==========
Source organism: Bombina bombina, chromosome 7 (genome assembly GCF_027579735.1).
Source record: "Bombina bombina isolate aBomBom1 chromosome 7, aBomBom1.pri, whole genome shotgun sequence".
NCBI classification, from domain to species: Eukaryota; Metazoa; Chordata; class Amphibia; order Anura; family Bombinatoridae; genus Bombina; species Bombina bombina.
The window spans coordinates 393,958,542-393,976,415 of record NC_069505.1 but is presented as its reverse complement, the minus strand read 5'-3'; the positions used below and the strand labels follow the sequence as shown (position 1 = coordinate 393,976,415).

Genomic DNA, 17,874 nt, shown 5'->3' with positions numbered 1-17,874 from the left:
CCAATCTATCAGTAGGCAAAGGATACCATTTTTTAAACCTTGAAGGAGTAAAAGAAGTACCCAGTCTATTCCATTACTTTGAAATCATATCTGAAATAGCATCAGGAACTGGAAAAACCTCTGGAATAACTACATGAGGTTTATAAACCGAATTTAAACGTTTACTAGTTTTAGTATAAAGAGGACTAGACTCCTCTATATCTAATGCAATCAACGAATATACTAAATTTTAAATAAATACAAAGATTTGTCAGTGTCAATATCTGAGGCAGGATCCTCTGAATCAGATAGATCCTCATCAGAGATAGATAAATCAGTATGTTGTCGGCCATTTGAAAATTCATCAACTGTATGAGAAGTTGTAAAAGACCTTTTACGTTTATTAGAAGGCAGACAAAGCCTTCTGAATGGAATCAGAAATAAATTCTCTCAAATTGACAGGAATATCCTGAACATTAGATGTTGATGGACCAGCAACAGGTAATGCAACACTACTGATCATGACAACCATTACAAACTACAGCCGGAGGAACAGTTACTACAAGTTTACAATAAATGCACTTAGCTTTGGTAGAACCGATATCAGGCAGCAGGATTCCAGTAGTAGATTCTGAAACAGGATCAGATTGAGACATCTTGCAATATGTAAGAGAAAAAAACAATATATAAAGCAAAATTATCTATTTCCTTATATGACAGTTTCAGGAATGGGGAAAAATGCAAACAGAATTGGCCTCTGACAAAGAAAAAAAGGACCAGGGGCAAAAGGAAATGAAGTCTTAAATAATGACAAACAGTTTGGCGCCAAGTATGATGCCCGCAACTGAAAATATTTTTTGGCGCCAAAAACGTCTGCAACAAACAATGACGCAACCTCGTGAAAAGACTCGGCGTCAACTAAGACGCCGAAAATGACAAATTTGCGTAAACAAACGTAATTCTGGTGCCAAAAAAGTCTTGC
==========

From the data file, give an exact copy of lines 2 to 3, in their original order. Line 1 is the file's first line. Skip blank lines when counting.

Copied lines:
Source record: "Bombina bombina isolate aBomBom1 chromosome 7, aBomBom1.pri, whole genome shotgun sequence".
NCBI classification, from domain to species: Eukaryota; Metazoa; Chordata; class Amphibia; order Anura; family Bombinatoridae; genus Bombina; species Bombina bombina.